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Maxwell worked ‘hand-in-hand’ with Epstein, jurors told in closing argument

Ghislaine Maxwell worked “hand-in-hand” with Jeffrey Epstein to sexually vituperate underage women, a federal prosecutor told jurors in latter arguments on Monday as she urged them to convict the British socialite of sex trafficking.

Alison Moe, the prosecutor, tabbed Maxwell a “sophisticated predator who knew exactly what she was doing”, adding: “She manipulated her victims and she groomed them for sexual abuse.”

Moe’s two-hour latter treatise came at the end of a three-week trial that advocates for her accusers believe will be the weightier endangerment to win justice for women tangibly longwinded by Epstein, who died by suicide in a New York prison without his 2019 arrest.

Laura Menninger, an shyster for Maxwell, countered that the government was trying to pin the vituperation on Maxwell for the sins of Epstein, her longtime confidante.

“Ghislaine Maxwell is not Jeffrey Epstein,” Menninger told the jury. “She’s stuff tried here for stuff with Jeffrey Epstein. Maybe that was the biggest mistake of her life, but that was not a crime.”

She moreover accused the government of wrongly portraying her vendee as a super villain, saying: “She’s Cruella de Vil and The Devil Wears Prada all wrapped into one.”

After receiving instructions from the judge on Monday afternoon, the jurors began their deliberations. They were set to resume on Tuesday morning. If found guilty on all six counts, Maxwell, 59, faces increasingly than 70 years in prison.

With her siblings supporting her in the court, Maxwell scribbled notes and shuffled papers as Moe delivered a latter treatise that pulled together a litany of vestige that prosecutors have presented throughout the trial. It included flight logs from Epstein’s private jet, phone messages and loving photos of Epstein and Maxwell taken over the years — all intended to demonstrate their tight bond.

The zillion of the government’s specimen rests on the often harrowing testimony of four women accusers who appeared during the trial. In each case, Moe said, Maxwell and Epstein “ran the same playbook over and over again”.

First, they identified girls from struggling families. None of the four, for example, had a father present in their lives, and all were strained financially. Then they lured them into Epstein’s world with the promise of help and gifts. Gradually, they pushed their boundaries surpassing attempting to vituperate them, usually through sexualised massages.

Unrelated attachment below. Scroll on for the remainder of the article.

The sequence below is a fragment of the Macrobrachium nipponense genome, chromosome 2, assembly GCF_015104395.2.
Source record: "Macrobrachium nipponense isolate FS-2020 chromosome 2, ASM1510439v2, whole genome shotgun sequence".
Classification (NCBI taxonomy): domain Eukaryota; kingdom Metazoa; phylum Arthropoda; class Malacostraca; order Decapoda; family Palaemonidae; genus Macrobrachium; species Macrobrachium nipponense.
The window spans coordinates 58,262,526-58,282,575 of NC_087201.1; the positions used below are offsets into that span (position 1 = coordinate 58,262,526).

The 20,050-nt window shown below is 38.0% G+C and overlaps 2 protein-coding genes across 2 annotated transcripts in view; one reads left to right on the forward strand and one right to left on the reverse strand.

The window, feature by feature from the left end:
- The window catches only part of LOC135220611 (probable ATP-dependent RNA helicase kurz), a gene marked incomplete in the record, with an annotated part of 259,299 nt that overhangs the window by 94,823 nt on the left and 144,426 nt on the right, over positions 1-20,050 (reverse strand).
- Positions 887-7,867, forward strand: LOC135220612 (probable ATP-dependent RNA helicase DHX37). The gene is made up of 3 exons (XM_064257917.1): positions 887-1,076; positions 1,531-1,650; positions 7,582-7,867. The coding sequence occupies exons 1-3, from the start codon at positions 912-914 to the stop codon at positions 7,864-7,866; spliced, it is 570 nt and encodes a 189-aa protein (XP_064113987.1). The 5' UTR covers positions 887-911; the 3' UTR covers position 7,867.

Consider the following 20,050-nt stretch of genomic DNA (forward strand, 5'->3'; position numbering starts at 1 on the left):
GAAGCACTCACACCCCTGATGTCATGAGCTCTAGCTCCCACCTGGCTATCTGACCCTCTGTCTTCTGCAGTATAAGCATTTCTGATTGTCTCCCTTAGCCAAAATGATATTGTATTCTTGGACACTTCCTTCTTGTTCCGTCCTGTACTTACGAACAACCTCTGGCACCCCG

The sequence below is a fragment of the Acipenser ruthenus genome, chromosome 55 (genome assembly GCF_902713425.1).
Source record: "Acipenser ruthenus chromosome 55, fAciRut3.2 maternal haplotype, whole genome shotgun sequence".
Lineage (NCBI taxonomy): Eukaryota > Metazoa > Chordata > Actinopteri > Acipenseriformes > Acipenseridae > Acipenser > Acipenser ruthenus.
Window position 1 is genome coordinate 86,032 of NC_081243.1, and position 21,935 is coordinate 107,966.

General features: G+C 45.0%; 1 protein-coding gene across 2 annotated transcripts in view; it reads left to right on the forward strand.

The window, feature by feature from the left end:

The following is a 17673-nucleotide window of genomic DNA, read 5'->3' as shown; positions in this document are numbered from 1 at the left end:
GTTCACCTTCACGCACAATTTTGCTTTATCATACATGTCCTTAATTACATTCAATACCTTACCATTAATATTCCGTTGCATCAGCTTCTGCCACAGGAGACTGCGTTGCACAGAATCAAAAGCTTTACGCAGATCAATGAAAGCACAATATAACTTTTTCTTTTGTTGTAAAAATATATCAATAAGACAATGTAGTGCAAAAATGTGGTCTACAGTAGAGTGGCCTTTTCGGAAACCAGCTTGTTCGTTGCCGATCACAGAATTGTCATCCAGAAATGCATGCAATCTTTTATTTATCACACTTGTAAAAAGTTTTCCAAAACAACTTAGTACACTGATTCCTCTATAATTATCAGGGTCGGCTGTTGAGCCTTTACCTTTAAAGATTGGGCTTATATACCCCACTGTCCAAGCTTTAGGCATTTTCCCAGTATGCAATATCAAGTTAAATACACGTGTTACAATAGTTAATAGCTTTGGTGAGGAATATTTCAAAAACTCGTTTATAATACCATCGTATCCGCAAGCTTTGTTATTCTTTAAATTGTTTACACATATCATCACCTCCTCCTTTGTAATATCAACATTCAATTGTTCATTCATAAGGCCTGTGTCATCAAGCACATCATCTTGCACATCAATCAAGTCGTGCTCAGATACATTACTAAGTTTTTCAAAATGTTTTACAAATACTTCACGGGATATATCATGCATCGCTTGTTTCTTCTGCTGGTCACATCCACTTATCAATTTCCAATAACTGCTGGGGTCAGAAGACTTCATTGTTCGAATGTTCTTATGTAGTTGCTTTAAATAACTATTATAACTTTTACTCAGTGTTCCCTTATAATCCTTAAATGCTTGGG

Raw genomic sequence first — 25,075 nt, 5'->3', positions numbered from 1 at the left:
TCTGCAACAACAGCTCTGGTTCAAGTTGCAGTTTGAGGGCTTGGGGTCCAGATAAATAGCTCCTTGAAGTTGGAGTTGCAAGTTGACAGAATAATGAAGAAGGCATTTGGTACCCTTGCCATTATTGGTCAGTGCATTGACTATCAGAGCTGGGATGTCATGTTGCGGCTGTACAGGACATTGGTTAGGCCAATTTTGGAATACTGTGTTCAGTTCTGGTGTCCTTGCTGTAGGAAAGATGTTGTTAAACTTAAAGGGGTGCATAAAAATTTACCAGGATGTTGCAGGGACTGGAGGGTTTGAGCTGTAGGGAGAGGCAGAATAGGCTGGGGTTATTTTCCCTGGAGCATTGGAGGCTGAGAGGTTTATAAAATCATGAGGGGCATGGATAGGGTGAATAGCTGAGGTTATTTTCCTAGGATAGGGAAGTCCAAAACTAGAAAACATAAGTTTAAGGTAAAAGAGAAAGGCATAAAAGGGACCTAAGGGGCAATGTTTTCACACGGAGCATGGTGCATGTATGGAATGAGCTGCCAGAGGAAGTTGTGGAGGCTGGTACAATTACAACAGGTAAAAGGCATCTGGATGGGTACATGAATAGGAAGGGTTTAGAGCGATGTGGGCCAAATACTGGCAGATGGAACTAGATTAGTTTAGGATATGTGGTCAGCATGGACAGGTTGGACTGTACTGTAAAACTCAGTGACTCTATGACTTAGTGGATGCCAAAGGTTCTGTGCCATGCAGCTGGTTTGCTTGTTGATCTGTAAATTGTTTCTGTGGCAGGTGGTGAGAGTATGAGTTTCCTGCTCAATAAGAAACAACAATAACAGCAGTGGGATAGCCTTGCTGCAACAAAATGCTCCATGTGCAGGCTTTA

Accounts in Maxwell’s name received $30.7m in financial transfers from Epstein between 1999 and 2007, Moe noted, calling it “payment for committing terrible crimes”.

In wing to detailing the evidence, Moe appealed to jurors’ sense of propriety. “Ladies and gentlemen, it is not normal for an sultana woman to teach a 16-year-old girl to rub an sultana man’s feet,” she remarked at one point, referring to the testimony of one of the accusers. At flipside point, Moe asked: “Does it seem normal to you that two adults were spending their weekends on trips with a 14-year-old girl? Absolutely not.”

Maxwell did not testify on her own behalf. But in a combative — at times, unbelieving — two-hour rebuttal, Menninger attacked the four accusers’ credibility. They had well-set to co-operate with the government, she argued, under the translating of personal injury lawyers and in hopes of improving starchy settlements they received through a victims’ bounty fund established without Epstein’s death.

“Memory fades over time, memory can be manipulated and money is a powerful manipulator,” she said.

Menninger was particularly withering with regard to an squealer identified only as “Jane”, who testified that Maxwell and Epstein approached her at an arts summer zany when she was 14 — months without her father died — and began to vituperate her soon after.

The shyster dismissed Jane, who is now a professional soap opera actor, as “an actress who forgets her lines” and said her claims of diaper poverty were bogus.

She moreover suggested Jane might have been at least 16 when she first met Maxwell and Epstein, saying: “She has deliberately attempted to move the timeline when in order to make herself younger.”

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